19. The resulting shift from the ED-based plan to a precinct-based plan was primarily a matter of refinement. It is not disputed that the basic configurations of the districts contained in the original ED plan and those of the resulting precinct plan are thus essentially the same.

 20. The process used in developing the Joint Committee's plan was open to public participation and input. On October 11, 1977, the Joint Committee conducted public hearings on those plans presented to the District Court in Connor, and, on November 28, 1977, the Joint Committee conducted hearings on its statutory ED plan. No hearings were conducted on the precinct plan subsequently drawn from the ED plan. The hearings of October and November, 1977, were well publicized in advance and opportunity was afforded to all interested parties to submit their suggestions and objections.

 21. The Joint Committee was responsive to those suggestions ultimately submitted. Suggestions were incorporated into the plan whenever the resulting redistricting was feasible in view of other criteria governing the formulation of the plans.

 22. After months of consultation, the House plan as drafted by Hofeller and the Senate plan as drafted by Fortenberry were adopted by the Joint Committee and were introduced on the floor of the legislature. These two plans, submitted as H.B. 1491 and S.B. 3098 (hereinafter referred to as the "statutory plan") were adopted without floor amendment.

 23. On April 21, 1978, the Governor of Mississippi approved and signed into law the two bills, S.B. 3098 and H.B. 1491, (Mississippi Laws, 1978, Chapters 535 and 515).

 24. In June, 1978, the District Court in Connor directed the parties to confer for the purposes of arriving at a settlement of the Connor v. Finch litigation pending in the Southern District of Mississippi. The Joint Committee participated in these negotiations. In response to the objections to the statutory plan by the Connor plaintiffs, the boundaries of a number of districts in the plan were altered by the staff of the Joint Committee and a settlement proposal was submitted to the Joint Committee. The Joint Committee then informally polled the members of the Mississippi Legislature (the Legislature not being in session) to determine whether this settlement proposal was acceptable. In August, 1978, a majority of both houses of the Mississippi Legislature by a vote of 80 to 13 in the House and 26 to 7 in the Senate voted in favor of accepting the Connor settlement plan as an alternative to the statutory plan. After this poll, the Joint Committee accepted the settlement plan and recommended to the defendants in Connor that they enter into a consent decree incorporating this settlement proposal.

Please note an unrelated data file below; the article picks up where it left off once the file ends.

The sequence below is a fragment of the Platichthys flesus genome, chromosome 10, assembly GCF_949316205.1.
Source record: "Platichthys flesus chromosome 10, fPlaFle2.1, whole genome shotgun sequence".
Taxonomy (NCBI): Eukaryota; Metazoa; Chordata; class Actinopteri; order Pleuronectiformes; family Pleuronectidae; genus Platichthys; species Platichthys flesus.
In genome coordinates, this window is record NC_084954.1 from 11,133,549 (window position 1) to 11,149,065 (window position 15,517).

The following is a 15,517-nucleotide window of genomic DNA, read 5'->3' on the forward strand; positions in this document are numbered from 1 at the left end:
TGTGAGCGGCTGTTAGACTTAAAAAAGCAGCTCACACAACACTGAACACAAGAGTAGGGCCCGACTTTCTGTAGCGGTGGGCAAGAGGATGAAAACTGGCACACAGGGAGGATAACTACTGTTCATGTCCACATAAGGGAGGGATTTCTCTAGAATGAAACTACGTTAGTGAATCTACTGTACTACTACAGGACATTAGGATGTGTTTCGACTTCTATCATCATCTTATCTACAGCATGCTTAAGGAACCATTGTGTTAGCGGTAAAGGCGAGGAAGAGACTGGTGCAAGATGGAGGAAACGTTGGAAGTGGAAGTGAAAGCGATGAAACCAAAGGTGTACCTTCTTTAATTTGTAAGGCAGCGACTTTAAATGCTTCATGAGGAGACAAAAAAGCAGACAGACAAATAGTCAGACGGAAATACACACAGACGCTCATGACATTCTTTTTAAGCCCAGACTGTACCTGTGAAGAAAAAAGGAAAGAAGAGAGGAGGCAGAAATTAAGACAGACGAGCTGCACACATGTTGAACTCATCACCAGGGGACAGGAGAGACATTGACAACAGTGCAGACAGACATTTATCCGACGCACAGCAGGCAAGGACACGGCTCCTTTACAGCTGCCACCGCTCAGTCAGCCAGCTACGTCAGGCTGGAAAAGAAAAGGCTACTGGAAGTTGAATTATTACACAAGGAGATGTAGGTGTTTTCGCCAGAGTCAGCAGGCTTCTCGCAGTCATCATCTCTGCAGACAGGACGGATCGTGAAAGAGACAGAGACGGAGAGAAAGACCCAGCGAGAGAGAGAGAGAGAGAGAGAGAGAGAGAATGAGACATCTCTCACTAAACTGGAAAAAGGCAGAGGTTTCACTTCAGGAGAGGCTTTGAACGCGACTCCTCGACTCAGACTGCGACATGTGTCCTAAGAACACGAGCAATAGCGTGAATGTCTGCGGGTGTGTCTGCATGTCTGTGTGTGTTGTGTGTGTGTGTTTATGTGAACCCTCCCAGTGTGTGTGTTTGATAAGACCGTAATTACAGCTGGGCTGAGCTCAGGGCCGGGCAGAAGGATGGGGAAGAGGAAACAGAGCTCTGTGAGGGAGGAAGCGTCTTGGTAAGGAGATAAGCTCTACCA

25. On June 1, 1978, the Attorney General for the State of Mississippi, submitted the statutory plan to the Attorney General of the United States for federal preclearance pursuant to section 5 of the Voting Rights Act of 1965, 42 U.S.C. § 1973c. By letter of July 31, 1978, the Attorney General, by his designated agent Drew S. Days, III, the Assistant Attorney General in charge of the Civil Rights Division, rendered a timely objection pursuant to section 5 of the Voting Rights Act stating that "we have been unable to conclude that the submitted plans for the Mississippi Senate and House of Representatives do not have the purpose or effect of abridging the right to vote because of race or color." Letter from Drew S. Days, III, to Mississippi Attorney General A. F. Summer, July 31, 1978.

 26. On August 1, 1978, Mississippi's Attorney General received, by telephone, notification of the Attorney General's objection. The same day, the State of Mississippi filed this action against the United States and Attorney General Griffin B. Bell seeking a declaratory judgment pursuant to section 5 of the Voting Rights Act.

 27. On August 31, 1978, ten black citizens and registered voters of the State of Mississippi filed a motion to intervene as defendants and attached to their motion their proposed answer denying the material allegations of the complaint, denying that plaintiff was entitled to the relief requested, and alleging as an affirmative defense that the statutory plans "would lead to a retrogression in the position of racial minorities with respect to their effective exercise of the franchise" in violation of their rights secured by section 5 of the Voting Rights Act, and further that the statutory reapportionment plan dilutes, minimizes, and cancels out black voting strength in violation of intervenors' rights secured by the Thirteenth, Fourteenth, and Fifteenth Amendments to the United States Constitution. On September 18, the Court granted intervenors' motion for leave to intervene and to file their answer in intervention (order of September 18, 1978). As stated previously, this matter was subsequently heard during the weeks of September 18 through September 27. After proposed findings of fact and conclusions of law with accompanying briefs had been submitted, oral argument was conducted on January 16, 1979.

 28. On March 26, 1979, the Supreme Court, upon a motion to seek a writ of mandamus, instructed the Connor court to issue a reapportionment plan forthwith, in accordance with its previous mandate in Connor v. Finch, 4 ...